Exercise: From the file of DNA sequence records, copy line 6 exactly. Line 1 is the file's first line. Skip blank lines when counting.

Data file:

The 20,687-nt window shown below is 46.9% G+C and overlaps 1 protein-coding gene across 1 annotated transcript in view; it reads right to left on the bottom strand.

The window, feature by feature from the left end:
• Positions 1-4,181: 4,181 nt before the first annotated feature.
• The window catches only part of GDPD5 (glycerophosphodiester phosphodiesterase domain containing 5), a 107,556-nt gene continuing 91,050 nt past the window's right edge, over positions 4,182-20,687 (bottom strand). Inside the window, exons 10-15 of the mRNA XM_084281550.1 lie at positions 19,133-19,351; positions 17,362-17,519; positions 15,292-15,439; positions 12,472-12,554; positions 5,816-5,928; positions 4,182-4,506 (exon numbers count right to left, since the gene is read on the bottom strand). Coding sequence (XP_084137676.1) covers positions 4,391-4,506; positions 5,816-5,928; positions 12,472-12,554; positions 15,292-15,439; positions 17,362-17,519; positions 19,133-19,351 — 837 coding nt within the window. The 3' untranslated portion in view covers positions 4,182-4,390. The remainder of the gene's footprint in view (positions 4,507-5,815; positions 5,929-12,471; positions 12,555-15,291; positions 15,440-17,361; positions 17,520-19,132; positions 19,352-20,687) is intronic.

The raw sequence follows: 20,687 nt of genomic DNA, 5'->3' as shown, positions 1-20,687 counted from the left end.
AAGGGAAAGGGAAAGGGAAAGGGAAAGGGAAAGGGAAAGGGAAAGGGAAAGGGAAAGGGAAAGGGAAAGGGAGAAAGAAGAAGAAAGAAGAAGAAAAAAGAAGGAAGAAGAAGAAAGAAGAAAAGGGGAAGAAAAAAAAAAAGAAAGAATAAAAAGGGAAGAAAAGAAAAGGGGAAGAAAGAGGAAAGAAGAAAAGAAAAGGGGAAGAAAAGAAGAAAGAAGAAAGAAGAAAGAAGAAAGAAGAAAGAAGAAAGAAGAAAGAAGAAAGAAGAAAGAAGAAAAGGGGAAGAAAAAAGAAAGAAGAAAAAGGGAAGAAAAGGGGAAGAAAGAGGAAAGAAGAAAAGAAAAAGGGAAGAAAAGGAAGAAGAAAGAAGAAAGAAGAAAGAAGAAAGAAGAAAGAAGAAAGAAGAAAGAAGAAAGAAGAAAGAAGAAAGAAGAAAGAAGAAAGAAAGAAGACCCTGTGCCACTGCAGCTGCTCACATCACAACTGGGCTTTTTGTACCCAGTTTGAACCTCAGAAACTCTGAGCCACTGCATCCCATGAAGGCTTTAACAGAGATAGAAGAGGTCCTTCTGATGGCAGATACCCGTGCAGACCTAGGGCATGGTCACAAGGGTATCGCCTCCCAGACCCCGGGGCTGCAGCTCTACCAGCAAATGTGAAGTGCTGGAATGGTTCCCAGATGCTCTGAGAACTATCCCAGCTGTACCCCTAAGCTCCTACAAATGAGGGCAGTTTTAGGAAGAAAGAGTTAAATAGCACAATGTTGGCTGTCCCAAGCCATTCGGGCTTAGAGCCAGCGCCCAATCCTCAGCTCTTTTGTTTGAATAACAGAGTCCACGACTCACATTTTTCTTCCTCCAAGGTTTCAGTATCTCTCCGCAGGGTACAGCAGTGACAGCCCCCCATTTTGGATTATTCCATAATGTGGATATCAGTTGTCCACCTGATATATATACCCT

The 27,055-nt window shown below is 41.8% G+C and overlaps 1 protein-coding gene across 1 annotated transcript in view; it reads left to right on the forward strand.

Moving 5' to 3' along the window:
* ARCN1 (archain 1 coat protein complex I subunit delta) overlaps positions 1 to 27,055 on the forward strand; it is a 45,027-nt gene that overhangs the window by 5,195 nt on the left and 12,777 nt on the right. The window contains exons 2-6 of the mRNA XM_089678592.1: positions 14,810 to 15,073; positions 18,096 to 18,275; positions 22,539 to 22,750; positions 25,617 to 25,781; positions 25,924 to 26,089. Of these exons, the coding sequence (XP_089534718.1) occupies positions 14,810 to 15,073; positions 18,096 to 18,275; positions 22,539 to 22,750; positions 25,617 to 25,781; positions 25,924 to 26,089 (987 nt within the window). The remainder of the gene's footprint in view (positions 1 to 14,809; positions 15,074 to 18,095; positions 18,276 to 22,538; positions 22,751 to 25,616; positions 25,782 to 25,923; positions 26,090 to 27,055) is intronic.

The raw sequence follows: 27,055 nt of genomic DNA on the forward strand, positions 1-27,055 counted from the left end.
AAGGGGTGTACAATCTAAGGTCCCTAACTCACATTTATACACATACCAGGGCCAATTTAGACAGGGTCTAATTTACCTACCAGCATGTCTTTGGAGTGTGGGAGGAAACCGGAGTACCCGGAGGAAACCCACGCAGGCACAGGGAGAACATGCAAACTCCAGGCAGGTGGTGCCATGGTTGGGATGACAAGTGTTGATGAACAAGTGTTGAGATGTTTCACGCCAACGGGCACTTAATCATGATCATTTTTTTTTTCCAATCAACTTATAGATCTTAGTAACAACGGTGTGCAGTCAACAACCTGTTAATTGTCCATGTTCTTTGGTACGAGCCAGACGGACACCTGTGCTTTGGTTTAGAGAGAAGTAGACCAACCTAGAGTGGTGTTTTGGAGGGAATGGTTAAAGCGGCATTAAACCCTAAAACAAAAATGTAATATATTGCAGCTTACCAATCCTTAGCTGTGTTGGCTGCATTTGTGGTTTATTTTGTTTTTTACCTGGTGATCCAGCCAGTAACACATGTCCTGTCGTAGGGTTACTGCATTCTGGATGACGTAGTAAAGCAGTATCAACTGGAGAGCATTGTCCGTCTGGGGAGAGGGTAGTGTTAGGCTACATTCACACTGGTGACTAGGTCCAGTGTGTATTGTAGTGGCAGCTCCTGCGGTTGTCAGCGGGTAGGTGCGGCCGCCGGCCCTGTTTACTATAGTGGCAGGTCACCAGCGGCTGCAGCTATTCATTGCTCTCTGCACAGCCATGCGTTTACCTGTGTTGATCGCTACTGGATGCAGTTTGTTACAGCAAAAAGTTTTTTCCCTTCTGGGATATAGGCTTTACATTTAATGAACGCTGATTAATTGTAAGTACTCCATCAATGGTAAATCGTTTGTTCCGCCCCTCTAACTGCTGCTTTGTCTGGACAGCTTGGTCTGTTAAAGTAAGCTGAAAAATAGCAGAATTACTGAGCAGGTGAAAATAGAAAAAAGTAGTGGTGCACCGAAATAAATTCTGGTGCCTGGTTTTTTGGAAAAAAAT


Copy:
AAGGGAAAGGGAAAGGGAAAGGGAAAGGGAAAGGGAAAGGGAAAGGGAAAGGGAAAGGGAAAGGGAAAGGGAGAAAGAAGAAGAAAGAAGAAGAAAAAAGAAGGAAGAAGAAGAAAGAAGAAAAGGGGAAGAAAAAAAAAAAGAAAGAATAAAAAGGGAAGAAAAGAAAAGGGGAAGAAAGAGGAAAGAAGAAAAGAAAAGGGGAAGAAAAGAAGAAAGAAGAAAGAAGAAAGAAGAAAGAAGAAAGAAGAAAGAAGAAAGAAGAAAGAAGAAAGAAGAAAAGGGGAAGAAAAAAGAAAGAAGAAAAAGGGAAGAAAAGGGGAAGAAAGAGGAAAGAAGAAAAGAAAAAGGGAAGAAAAGGAAGAAGAAAGAAGAAAGAAGAAAGAAGAAAGAAGAAAGAAGAAAGAAGAAAGAAGAAAGAAGAAAGAAGAAAGAAGAAAGAAGAAAGAAAGAAGACCCTGTGCCACTGCAGCTGCTCACATCACAACTGGGCTTTTTGTACCCAGTTTGAACCTCAGAAACTCTGAGCCACTGCATCCCATGAAGGCTTTAACAGAGATAGAAGAGGTCCTTCTGATGGCAGATACCCGTGCAGACCTAGGGCATGGTCACAAGGGTATCGCCTCCCAGACCCCGGGGCTGCAGCTCTACCAGCAAATGTGAAGTGCTGGAATGGTTCCCAGATGCTCTGAGAACTATCCCAGCTGTACCCCTAAGCTCCTACAAATGAGGGCAGTTTTAGGAAGAAAGAGTTAAATAGCACAATGTTGGCTGTCCCAAGCCATTCGGGCTTAGAGCCAGCGCCCAATCCTCAGCTCTTTTGTTTGAATAACAGAGTCCACGACTCACATTTTTCTTCCTCCAAGGTTTCAGTATCTCTCCGCAGGGTACAGCAGTGACAGCCCCCCATTTTGGATTATTCCATAATGTGGATATCAGTTGTCCACCTGATATATATACCCT